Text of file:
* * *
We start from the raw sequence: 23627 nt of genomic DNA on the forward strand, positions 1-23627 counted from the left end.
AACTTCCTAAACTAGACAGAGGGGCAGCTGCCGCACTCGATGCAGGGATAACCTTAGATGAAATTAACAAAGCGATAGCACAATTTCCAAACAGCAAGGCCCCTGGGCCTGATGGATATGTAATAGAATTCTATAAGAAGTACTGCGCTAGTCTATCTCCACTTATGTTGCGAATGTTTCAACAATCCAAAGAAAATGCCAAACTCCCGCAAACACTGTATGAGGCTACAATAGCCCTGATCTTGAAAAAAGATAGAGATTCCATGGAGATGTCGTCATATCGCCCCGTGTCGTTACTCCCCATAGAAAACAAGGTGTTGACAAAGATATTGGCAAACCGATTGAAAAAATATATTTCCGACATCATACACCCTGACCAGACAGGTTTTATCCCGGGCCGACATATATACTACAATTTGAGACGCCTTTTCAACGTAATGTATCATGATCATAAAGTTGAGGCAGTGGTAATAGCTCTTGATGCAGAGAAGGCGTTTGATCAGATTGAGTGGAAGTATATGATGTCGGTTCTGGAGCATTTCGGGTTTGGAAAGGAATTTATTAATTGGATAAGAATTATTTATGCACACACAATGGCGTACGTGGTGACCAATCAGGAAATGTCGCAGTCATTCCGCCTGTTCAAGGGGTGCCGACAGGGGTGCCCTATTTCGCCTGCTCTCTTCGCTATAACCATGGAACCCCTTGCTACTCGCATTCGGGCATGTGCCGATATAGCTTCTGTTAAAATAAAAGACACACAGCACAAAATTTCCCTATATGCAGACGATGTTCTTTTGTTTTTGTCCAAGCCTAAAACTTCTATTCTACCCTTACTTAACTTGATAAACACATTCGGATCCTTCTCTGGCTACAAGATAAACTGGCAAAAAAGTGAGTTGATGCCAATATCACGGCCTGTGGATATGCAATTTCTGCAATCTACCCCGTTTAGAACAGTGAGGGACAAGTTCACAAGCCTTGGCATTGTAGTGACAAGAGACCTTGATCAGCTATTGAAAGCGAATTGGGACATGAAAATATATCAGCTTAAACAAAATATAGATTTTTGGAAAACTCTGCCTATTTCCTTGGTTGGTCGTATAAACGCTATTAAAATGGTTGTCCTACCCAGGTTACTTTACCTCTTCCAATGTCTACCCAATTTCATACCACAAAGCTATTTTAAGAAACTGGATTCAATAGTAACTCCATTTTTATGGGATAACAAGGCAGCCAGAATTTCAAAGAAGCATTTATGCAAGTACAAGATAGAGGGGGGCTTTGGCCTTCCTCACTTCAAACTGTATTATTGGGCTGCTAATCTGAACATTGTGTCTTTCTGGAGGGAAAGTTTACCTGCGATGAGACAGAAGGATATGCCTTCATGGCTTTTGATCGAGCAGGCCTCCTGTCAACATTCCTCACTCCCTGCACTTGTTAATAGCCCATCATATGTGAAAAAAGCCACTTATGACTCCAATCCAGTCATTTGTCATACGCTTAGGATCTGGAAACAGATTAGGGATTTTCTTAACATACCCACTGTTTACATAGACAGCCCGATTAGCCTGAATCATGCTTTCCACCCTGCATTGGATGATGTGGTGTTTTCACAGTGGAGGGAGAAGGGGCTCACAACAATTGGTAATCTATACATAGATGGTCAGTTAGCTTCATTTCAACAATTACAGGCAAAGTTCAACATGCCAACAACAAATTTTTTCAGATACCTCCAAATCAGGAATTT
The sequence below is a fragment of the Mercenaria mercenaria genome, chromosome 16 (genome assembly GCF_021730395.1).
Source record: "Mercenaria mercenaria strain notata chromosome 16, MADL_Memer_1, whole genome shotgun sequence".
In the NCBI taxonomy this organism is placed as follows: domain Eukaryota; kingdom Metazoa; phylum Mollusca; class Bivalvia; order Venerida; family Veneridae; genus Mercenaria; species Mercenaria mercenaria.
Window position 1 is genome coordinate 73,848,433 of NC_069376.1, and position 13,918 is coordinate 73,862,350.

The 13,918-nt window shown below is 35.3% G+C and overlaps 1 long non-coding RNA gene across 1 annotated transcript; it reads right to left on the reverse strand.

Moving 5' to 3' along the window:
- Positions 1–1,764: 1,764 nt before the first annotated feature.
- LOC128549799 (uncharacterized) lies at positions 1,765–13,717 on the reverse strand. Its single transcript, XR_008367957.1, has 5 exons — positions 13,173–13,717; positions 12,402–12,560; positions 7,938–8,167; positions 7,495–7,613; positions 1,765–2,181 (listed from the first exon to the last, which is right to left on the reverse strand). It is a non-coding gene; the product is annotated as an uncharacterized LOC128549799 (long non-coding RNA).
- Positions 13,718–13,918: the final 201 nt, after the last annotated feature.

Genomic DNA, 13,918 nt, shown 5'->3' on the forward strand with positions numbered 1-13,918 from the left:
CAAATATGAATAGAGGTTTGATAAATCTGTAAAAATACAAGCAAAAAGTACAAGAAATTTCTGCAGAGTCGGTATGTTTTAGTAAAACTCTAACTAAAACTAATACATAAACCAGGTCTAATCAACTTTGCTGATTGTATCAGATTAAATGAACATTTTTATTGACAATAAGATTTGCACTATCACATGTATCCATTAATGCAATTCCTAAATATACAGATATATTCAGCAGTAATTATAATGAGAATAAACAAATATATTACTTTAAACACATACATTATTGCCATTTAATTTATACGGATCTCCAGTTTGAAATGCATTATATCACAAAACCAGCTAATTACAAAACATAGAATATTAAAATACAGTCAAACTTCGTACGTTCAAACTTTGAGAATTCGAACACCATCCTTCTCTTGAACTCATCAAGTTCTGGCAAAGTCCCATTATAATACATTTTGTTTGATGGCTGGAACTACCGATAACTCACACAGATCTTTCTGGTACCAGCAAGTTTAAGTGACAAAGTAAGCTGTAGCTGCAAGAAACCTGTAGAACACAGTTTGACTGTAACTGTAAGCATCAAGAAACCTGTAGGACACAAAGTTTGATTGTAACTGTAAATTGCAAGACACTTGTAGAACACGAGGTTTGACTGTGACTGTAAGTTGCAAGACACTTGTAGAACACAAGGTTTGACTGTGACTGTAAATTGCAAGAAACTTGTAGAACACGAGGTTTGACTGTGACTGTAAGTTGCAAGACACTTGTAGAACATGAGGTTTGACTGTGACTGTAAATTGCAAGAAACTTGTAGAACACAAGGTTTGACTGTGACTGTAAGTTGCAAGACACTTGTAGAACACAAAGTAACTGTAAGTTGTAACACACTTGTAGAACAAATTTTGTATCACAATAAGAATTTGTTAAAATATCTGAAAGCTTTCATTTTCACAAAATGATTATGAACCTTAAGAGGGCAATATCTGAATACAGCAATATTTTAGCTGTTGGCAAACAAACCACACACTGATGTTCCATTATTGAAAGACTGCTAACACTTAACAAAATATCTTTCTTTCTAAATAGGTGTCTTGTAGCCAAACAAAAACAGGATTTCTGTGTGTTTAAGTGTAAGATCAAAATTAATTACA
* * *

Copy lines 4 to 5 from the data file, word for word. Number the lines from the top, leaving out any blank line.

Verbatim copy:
Source record: "Mercenaria mercenaria strain notata chromosome 16, MADL_Memer_1, whole genome shotgun sequence".
In the NCBI taxonomy this organism is placed as follows: domain Eukaryota; kingdom Metazoa; phylum Mollusca; class Bivalvia; order Venerida; family Veneridae; genus Mercenaria; species Mercenaria mercenaria.